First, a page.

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Not only do I think your project is great,but I just posted in Town Hall where you introduced yourself,actually about how to distinguish between Serbian tomato varieties and ones from the former Yugoslavia, BUT I noted you are just 23 years old.

How I wish I was 23 years old again,and if I was,what would I do differently as regards my vegetable and fruit growing. Back then hardly anyone as individuals were doing any crosses,that's for sure. So if I was 23 again I think I would do that and not rely on accidental X pollinations and mutations to introduce biological diversity.

Please keep us posted.

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Old July 3, 2016   #5
StrongPlant
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Thanks everyone for positive feedback
I can't believe I forgot to mention my most valuable plant.This one is really something special.Last year I grew "Delicious" right next to a cherry variety,I forgot it's name,but it was of hybrid origin,and yielded loads of very sweet fruits.It seems that these two crossed spontaneously,wihout any intervention from my side at all.And the resulting plant is almost everything I'm trying to make.This year has been pretty bad for tomatoes because we had loads of rain and humid weather.Despite this,this one is doing great.There is not a single spot even on the lowest leaves.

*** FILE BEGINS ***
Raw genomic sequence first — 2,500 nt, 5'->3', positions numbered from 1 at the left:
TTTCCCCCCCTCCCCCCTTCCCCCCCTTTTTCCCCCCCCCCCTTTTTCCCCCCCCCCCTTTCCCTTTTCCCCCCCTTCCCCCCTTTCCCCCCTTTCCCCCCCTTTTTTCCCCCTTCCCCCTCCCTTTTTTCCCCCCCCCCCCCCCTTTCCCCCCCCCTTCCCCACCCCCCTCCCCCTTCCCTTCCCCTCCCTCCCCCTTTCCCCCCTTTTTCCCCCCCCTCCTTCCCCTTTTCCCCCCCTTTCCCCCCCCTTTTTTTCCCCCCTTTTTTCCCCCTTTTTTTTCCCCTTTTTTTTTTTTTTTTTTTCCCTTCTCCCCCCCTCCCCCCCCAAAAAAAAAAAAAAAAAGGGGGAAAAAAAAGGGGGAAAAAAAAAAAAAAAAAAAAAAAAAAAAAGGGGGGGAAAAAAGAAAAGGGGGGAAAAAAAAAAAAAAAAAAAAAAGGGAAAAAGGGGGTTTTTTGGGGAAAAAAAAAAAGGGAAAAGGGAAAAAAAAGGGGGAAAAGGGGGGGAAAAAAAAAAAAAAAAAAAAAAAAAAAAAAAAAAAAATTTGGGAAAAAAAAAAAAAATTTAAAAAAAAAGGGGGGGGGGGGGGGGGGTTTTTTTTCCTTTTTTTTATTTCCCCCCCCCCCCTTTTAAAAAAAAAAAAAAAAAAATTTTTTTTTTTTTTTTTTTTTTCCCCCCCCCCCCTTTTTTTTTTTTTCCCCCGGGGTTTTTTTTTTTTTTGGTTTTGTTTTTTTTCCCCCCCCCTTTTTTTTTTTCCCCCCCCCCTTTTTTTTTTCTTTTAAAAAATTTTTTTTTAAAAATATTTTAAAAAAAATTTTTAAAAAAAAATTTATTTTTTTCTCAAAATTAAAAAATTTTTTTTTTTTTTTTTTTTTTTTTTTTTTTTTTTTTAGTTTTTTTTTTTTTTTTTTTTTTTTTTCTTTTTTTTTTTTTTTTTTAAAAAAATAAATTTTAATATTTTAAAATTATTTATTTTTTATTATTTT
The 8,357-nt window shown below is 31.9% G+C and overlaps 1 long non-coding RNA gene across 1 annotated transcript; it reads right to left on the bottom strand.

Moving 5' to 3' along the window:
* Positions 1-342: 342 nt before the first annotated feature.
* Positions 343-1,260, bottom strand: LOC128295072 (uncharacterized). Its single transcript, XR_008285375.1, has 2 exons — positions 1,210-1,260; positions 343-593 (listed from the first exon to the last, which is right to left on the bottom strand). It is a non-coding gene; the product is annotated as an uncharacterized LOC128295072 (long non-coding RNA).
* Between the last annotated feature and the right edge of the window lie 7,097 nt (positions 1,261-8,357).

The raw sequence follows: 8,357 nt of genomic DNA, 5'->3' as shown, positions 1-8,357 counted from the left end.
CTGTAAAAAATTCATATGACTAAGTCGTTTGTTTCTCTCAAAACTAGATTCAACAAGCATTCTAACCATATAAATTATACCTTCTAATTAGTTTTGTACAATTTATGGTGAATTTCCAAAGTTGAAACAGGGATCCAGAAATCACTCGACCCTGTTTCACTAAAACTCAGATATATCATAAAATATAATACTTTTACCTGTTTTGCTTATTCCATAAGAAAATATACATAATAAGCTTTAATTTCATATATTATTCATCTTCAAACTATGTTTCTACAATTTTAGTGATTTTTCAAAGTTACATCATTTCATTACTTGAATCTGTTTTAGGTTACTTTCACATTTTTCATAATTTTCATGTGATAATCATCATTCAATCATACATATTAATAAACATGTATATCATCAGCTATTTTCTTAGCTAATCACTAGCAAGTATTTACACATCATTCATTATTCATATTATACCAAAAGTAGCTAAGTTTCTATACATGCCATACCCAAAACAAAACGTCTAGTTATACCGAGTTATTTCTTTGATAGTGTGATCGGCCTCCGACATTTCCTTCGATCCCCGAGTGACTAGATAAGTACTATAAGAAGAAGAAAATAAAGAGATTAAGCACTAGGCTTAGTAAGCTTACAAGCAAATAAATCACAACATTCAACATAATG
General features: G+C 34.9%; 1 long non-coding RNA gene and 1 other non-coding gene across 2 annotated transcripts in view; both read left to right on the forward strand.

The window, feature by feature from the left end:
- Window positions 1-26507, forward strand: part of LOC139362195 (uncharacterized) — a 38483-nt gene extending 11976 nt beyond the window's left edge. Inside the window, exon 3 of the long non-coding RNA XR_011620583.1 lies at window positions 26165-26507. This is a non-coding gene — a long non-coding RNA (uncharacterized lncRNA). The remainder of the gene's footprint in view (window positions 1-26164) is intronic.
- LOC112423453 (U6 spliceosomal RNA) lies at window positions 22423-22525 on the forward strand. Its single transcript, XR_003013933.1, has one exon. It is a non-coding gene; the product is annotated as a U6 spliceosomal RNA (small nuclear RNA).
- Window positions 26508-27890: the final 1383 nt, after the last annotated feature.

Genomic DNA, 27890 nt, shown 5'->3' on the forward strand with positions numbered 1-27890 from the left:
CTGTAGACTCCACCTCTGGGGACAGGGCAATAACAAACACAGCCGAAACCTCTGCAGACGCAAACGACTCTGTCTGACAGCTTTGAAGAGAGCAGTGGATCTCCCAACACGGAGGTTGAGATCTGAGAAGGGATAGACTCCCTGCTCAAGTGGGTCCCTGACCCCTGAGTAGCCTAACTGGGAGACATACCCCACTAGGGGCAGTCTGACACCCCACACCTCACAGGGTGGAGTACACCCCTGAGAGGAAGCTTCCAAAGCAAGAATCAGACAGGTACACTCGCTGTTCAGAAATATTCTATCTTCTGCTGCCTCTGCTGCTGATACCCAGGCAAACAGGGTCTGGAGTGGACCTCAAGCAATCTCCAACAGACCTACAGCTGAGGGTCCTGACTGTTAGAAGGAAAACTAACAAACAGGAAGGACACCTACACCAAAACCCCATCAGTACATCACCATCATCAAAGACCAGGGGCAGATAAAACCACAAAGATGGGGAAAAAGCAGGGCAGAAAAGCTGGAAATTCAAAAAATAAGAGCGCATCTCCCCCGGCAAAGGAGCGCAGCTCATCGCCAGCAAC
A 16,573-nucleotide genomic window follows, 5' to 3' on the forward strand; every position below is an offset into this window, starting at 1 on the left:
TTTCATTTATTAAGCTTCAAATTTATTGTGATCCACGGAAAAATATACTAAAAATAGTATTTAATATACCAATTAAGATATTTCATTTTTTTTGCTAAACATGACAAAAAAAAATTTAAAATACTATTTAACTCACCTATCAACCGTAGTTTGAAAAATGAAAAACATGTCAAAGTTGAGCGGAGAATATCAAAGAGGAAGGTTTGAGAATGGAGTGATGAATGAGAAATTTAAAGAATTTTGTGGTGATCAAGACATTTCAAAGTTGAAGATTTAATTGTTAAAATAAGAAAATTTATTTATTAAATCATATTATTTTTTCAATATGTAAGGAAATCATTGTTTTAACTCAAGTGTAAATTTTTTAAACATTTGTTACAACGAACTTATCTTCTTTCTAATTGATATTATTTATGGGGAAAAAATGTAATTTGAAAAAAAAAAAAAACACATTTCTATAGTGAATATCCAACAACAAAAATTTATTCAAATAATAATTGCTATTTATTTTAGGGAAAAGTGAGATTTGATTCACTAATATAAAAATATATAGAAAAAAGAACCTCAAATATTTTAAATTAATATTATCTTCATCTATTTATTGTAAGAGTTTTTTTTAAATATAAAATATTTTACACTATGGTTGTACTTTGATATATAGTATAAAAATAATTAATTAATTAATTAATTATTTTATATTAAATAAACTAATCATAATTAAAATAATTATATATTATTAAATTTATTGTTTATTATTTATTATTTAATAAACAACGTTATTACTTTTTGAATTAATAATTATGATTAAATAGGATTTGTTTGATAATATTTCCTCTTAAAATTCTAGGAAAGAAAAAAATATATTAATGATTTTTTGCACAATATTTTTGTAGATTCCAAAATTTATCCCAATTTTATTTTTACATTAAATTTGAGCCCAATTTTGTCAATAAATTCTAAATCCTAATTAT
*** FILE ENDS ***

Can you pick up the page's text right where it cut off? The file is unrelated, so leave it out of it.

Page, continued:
Soon the first one will ripen so I can finally taste it.What's interesting is that every single flower up to the 4th truss set fruit,not a single flower fell off due to rot or no pollination.I thought at first it's parthenocarpic,but I picked one of the green fruits and they had lots of seeds inside.

The whole plant showing the four trusses with all possible fruits set.One more thing to mention is that this plant is growing right next to other tomatoes that suffered early blight,tomato mosaic virus,curly top virus,aphid infestations,both fungal and bacterial leaf spot...and it's doing more than fine,it's thriving! lol

It's really funny how I'm trying to get something specific and now a random cross appeared that has almost everything I'm looking for.I just hope the next generation keeps at least some of the traits this gem has.It needs improvement in the size,and I have yet to taste it,but other than that it's perfection.

Quote:
Originally Posted by bower
So I'm not sure whether your ambition, of a plant that produces without much nutrients, and stays healthy as well, is really possible.